If you haven't followed the story in San Francisco, officials in San Francisco decided to shut down cell phone service at some of its mass-transit stations in an attempt to stop a potential protest against the killing of a homeless man, allegedly by BART police. The hacking group Anonymous responded to the cell phone outage with a hack on a website used by BART passengers. The San Francisco Chronicle reported a comment from Anonymous:
"We are Anonymous, we are your citizens, we are the people, we do not tolerate oppression from any government agency," the hackers wrote in an online posting. "BART has proved multiple times that they have no problem exploiting and abusing the people."
There was a second BART-related hack, this time on the BART police database.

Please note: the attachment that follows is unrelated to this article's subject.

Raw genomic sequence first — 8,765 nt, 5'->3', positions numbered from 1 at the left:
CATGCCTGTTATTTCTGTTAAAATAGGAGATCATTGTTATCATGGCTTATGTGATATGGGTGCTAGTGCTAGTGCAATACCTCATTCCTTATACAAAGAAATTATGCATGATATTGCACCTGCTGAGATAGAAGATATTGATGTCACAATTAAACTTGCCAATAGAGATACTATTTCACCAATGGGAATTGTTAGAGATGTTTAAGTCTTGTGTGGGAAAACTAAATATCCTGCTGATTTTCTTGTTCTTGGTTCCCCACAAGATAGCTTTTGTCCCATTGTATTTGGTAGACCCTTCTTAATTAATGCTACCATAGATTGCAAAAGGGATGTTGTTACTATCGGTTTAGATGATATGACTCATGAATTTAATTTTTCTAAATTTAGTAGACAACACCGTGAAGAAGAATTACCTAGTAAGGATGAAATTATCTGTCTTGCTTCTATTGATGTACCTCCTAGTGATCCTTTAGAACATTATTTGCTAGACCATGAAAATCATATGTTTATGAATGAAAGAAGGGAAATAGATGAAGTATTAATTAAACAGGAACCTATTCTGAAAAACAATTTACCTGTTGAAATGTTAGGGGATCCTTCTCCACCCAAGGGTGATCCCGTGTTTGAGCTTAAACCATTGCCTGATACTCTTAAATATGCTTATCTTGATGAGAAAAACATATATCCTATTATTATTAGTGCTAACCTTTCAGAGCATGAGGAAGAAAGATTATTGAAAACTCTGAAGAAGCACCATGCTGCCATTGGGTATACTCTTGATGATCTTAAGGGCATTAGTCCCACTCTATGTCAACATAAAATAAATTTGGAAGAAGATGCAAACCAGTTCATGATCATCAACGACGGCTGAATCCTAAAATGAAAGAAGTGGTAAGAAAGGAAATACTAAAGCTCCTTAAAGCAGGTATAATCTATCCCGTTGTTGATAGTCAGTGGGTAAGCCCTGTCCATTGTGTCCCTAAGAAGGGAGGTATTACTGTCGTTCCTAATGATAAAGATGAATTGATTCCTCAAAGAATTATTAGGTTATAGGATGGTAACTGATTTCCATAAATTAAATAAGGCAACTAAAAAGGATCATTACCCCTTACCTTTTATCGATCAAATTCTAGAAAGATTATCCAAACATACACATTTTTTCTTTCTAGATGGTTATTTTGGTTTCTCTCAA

Anonymous and similar groups have become very prolific at attacking any organization they don't like or agree with, but this might be the first time (and please correct me if I'm wrong) where the hack came as a result of a government entity taking an act to ensure the safety of the community.
Across the United States, city officials are trying to figure out how to combat flash mobs, which connect using the Internet and cell phones. If officials take steps to prevent communications between participants in order to provide physical security to its citizens and business owners, will they find their city is the victim of an Internet-based attack? One of the comments made by Anonymous was that the BART attack was easy because the information wasn't encrypted or very well secured. Chances are, other cities have websites that are easy targets. According to an article in USA Today, 8 million Web pages were hacked this summer, many of them small businesses whose sites were victimized with drive-by malware.
What is happening in San Francisco shows that the lines between physical security and network security are blurring a bit. City officials need to make sure they are protecting their citizens and their employees online as well as offline.